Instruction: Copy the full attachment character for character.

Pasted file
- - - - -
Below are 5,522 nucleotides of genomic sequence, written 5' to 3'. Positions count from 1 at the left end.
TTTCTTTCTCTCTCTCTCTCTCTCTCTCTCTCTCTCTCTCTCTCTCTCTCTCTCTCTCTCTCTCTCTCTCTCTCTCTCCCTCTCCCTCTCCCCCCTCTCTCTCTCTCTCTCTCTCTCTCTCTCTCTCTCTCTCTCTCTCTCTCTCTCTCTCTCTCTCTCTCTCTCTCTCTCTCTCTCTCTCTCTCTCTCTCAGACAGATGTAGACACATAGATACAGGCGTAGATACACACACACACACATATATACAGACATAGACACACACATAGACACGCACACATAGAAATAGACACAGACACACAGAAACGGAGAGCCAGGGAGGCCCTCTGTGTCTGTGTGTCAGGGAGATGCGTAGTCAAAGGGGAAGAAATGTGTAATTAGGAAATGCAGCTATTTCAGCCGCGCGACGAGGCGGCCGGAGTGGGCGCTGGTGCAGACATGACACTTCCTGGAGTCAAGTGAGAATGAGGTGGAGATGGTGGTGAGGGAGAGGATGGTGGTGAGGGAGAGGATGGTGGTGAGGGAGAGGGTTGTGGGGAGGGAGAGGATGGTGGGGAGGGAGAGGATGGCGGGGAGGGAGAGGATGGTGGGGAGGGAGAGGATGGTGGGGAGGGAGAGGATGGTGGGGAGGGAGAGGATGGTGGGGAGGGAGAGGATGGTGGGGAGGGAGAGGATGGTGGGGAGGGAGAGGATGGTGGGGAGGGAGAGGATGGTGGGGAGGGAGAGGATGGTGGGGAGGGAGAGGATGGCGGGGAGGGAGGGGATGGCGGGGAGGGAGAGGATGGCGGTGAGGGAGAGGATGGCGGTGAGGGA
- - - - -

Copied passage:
Below are 5,522 nucleotides of genomic sequence, written 5' to 3'. Positions count from 1 at the left end.
TTTCTTTCTCTCTCTCTCTCTCTCTCTCTCTCTCTCTCTCTCTCTCTCTCTCTCTCTCTCTCTCTCTCTCTCTCTCTCCCTCTCCCTCTCCCCCCTCTCTCTCTCTCTCTCTCTCTCTCTCTCTCTCTCTCTCTCTCTCTCTCTCTCTCTCTCTCTCTCTCTCTCTCTCTCTCTCTCTCTCTCTCTCTCTCAGACAGATGTAGACACATAGATACAGGCGTAGATACACACACACACACATATATACAGACATAGACACACACATAGACACGCACACATAGAAATAGACACAGACACACAGAAACGGAGAGCCAGGGAGGCCCTCTGTGTCTGTGTGTCAGGGAGATGCGTAGTCAAAGGGGAAGAAATGTGTAATTAGGAAATGCAGCTATTTCAGCCGCGCGACGAGGCGGCCGGAGTGGGCGCTGGTGCAGACATGACACTTCCTGGAGTCAAGTGAGAATGAGGTGGAGATGGTGGTGAGGGAGAGGATGGTGGTGAGGGAGAGGATGGTGGTGAGGGAGAGGGTTGTGGGGAGGGAGAGGATGGTGGGGAGGGAGAGGATGGCGGGGAGGGAGAGGATGGTGGGGAGGGAGAGGATGGTGGGGAGGGAGAGGATGGTGGGGAGGGAGAGGATGGTGGGGAGGGAGAGGATGGTGGGGAGGGAGAGGATGGTGGGGAGGGAGAGGATGGTGGGGAGGGAGAGGATGGTGGGGAGGGAGAGGATGGTGGGGAGGGAGAGGATGGCGGGGAGGGAGGGGATGGCGGGGAGGGAGAGGATGGCGGTGAGGGAGAGGATGGCGGTGAGGGA